Full Tilt

Full Tilt by Dervla Murphy

Book: Full Tilt by Dervla Murphy Read Free Book Online
Authors: Dervla Murphy
waiting all morning for this happy event; tanners curing hides, weavers at their looms, potters skilfully firing pitchers of considerable beauty, cobblers making the curly-toed, exquisitely inlaid regional shoes and tailors cutting out the long, fleece-padded coats which when thrown over the shoulders of an Afghan makes him look like a fairy-story king.
    On my way back to the hotel I observed hens importantly leading their excited broods to unrevealed destinations, tiny boys sitting cross-legged on the pavement meticulously cleaning oil-lamps, diminutive, anxious, furry donkey-foals who had temporarily lost their mothers, and youths squatting in doorways preparing hookahs for the men to smoke. It’s unlikely that the other Afghan cities will be equally attractive; Herat is now so cut off from everywhere on every side thatit’s just gone jogging along happily while the rest of the country is being modernised by the US and the USSR.
    The ‘traffic’ police here take my fancy particularly; obviously they’re trained in the French system and they stand on little platforms with batons, wearing caps to prove they’re police but otherwise keeping to the national costume. The joke is that you see them making a quick sweeping movement with one hand and a ‘stop’ movement with the other and in answer to the ‘come on’ signal, with its flourish of the baton that should herald the rush past of a stream of high-powered cars, twelve camels appear, heavily laden and chained together, and pace solemnly by the police-box taking about ten minutes to clear the junction. Meanwhile the ‘stop’ signal has briefly halted a horseman who pulls up his steed on its hind legs, looks from the camels to the policeman with a curl of the lip and then proceeds to canter round the caravan and gallop away up the main street. Occasionally a truck appears from Persia (because of the Pakistan blockade, everything now has to come from the outside world via Russia or Persia), and then there is real commotion which the police are helpless to control; donkeys, horsemen, camels, phaetons and flocks of sheep and goats all flee in the wrong direction at the wrong moment, the camels looking outraged at having to amble faster than usual.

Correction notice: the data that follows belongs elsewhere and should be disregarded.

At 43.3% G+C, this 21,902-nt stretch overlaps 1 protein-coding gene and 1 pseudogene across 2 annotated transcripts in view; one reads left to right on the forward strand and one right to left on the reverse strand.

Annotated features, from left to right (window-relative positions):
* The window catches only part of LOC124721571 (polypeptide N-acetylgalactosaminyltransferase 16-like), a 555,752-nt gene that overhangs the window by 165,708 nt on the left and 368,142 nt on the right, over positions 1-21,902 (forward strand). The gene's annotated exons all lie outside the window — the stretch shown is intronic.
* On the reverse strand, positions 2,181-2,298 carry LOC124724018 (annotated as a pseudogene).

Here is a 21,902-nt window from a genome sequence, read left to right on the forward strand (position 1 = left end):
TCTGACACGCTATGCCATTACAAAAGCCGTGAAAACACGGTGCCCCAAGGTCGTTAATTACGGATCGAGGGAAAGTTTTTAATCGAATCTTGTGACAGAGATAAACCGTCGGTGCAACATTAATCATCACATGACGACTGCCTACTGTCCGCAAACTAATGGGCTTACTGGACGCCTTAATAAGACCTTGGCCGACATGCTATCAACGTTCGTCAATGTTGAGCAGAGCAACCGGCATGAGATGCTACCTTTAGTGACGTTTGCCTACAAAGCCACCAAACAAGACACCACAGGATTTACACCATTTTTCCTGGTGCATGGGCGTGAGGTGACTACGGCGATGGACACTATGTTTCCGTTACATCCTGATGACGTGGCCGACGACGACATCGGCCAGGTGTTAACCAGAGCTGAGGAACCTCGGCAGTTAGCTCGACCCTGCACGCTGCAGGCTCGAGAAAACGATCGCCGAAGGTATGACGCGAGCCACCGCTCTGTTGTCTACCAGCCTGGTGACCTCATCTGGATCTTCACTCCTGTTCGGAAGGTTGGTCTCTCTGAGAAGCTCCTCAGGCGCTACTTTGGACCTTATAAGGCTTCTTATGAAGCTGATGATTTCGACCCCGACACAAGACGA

This morning I went to the outskirts of the town just to wander among the green woods and sit on green grass beside a little stream in a beautifully kept public park. Many of the streets are lined with enormous pine trees and a glorious garden of lawns and lavishly blooming rose bushes stretches in front of the mosque. There were no restrictions about me visiting this mosque (without a camera) and it is so very beautiful that I felt it compensated for the Meshed frustration. I sat on the shady side of the enormous courtyard for almost an hour, enjoying the mosaics and the gold of the brickwork glowing against the blue sky. It was very peaceful there with no sound or movement except for a myriad twittering martins swooping in and out of the cool, dim passages between the hundreds of pillared archways. Meshed is probably as beautiful but it would be difficult to surpass this. The predominant colour here is blue of all shades, with yellow, black, pink, brown, greenand orange tiles blended so skilfully that from a certain distance a façade or minaret looks as though made of some magic precious metal for the colour of which there is no name. Also, quite apart from its colouring, the proportions of the whole vast series of buildings are superb.
    There was so much to say yesterday that I failed to mention the big route problem. My original intention was to go to Kabul via the northern road as this is by far the most beautiful and interesting, but that plan has been ruled out because of the current tricky situation with Russia. Therefore, when I reported to the police in Herat yesterday I told them I wished to go by the central route, which is the next most interesting – but the Commander said, ‘No!’

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